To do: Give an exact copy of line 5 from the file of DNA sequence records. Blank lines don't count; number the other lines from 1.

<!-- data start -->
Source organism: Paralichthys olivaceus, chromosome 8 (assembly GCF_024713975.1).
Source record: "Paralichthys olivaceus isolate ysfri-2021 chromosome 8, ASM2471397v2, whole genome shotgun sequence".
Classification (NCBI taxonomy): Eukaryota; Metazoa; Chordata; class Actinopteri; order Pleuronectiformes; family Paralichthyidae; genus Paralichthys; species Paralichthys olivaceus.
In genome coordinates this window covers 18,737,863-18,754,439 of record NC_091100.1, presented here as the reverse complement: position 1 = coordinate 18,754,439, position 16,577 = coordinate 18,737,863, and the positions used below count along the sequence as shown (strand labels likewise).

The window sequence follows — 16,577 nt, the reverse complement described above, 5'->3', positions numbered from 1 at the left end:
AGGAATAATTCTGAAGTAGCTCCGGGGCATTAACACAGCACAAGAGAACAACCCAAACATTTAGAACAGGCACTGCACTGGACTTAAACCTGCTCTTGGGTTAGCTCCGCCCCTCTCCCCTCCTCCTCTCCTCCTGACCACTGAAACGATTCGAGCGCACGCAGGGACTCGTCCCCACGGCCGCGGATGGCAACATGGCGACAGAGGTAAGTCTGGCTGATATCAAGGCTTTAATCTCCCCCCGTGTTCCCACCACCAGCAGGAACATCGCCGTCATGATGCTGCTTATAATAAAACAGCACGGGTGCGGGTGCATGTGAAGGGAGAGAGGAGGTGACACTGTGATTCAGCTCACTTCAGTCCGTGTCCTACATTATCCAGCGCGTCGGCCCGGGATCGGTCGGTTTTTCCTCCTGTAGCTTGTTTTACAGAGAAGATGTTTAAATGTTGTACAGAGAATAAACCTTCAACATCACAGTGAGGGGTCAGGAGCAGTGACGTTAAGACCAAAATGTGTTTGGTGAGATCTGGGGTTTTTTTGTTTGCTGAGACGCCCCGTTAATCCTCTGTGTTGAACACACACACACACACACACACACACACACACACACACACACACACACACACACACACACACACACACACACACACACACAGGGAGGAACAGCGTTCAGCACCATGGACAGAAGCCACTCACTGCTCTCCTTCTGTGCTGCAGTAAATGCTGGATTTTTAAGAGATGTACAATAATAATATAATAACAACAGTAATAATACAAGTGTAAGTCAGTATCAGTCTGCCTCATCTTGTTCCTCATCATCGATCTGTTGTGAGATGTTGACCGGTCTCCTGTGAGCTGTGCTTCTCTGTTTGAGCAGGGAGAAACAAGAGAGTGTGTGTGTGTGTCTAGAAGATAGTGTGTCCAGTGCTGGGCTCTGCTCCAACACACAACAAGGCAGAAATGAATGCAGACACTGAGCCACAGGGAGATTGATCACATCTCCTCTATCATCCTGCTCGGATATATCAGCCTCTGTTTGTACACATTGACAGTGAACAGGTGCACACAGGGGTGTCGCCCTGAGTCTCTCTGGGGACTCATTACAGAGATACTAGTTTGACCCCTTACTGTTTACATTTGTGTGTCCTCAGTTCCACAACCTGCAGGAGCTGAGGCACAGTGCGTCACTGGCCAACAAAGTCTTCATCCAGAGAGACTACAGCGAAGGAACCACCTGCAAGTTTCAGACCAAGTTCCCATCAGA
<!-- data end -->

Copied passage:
The window sequence follows — 16,577 nt, the reverse complement described above, 5'->3', positions numbered from 1 at the left end: